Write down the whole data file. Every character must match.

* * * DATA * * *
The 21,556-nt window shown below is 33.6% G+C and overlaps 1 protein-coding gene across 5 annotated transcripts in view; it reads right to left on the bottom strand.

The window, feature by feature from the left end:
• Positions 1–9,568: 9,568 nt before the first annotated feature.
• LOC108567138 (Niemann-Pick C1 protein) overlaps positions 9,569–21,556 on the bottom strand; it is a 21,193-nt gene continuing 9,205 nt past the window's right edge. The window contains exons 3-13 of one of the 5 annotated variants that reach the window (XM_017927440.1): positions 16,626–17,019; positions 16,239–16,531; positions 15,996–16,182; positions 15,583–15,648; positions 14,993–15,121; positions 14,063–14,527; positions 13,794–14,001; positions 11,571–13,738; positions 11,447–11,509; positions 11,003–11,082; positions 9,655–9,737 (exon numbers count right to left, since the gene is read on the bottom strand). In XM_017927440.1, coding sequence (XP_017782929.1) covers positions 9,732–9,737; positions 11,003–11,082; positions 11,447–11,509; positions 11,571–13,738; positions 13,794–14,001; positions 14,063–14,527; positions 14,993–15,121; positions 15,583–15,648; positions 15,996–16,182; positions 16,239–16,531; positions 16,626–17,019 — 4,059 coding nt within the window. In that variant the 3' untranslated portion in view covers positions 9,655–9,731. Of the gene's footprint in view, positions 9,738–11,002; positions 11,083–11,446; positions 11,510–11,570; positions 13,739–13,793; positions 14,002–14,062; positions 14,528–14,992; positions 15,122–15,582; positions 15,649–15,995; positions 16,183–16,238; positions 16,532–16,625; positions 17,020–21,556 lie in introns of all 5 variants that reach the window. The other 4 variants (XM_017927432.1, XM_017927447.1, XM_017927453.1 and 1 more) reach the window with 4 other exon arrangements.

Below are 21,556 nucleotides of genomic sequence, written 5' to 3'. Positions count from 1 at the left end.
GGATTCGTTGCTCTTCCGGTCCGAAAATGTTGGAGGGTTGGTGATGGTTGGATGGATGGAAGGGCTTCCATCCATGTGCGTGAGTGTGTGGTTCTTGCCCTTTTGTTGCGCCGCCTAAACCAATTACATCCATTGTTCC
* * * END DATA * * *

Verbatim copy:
The 21,556-nt window shown below is 33.6% G+C and overlaps 1 protein-coding gene across 5 annotated transcripts in view; it reads right to left on the bottom strand.

The window, feature by feature from the left end:
• Positions 1–9,568: 9,568 nt before the first annotated feature.
• LOC108567138 (Niemann-Pick C1 protein) overlaps positions 9,569–21,556 on the bottom strand; it is a 21,193-nt gene continuing 9,205 nt past the window's right edge. The window contains exons 3-13 of one of the 5 annotated variants that reach the window (XM_017927440.1): positions 16,626–17,019; positions 16,239–16,531; positions 15,996–16,182; positions 15,583–15,648; positions 14,993–15,121; positions 14,063–14,527; positions 13,794–14,001; positions 11,571–13,738; positions 11,447–11,509; positions 11,003–11,082; positions 9,655–9,737 (exon numbers count right to left, since the gene is read on the bottom strand). In XM_017927440.1, coding sequence (XP_017782929.1) covers positions 9,732–9,737; positions 11,003–11,082; positions 11,447–11,509; positions 11,571–13,738; positions 13,794–14,001; positions 14,063–14,527; positions 14,993–15,121; positions 15,583–15,648; positions 15,996–16,182; positions 16,239–16,531; positions 16,626–17,019 — 4,059 coding nt within the window. In that variant the 3' untranslated portion in view covers positions 9,655–9,731. Of the gene's footprint in view, positions 9,738–11,002; positions 11,083–11,446; positions 11,510–11,570; positions 13,739–13,793; positions 14,002–14,062; positions 14,528–14,992; positions 15,122–15,582; positions 15,649–15,995; positions 16,183–16,238; positions 16,532–16,625; positions 17,020–21,556 lie in introns of all 5 variants that reach the window. The other 4 variants (XM_017927432.1, XM_017927447.1, XM_017927453.1 and 1 more) reach the window with 4 other exon arrangements.

Below are 21,556 nucleotides of genomic sequence, written 5' to 3'. Positions count from 1 at the left end.
GGATTCGTTGCTCTTCCGGTCCGAAAATGTTGGAGGGTTGGTGATGGTTGGATGGATGGAAGGGCTTCCATCCATGTGCGTGAGTGTGTGGTTCTTGCCCTTTTGTTGCGCCGCCTAAACCAATTACATCCATTGTTCC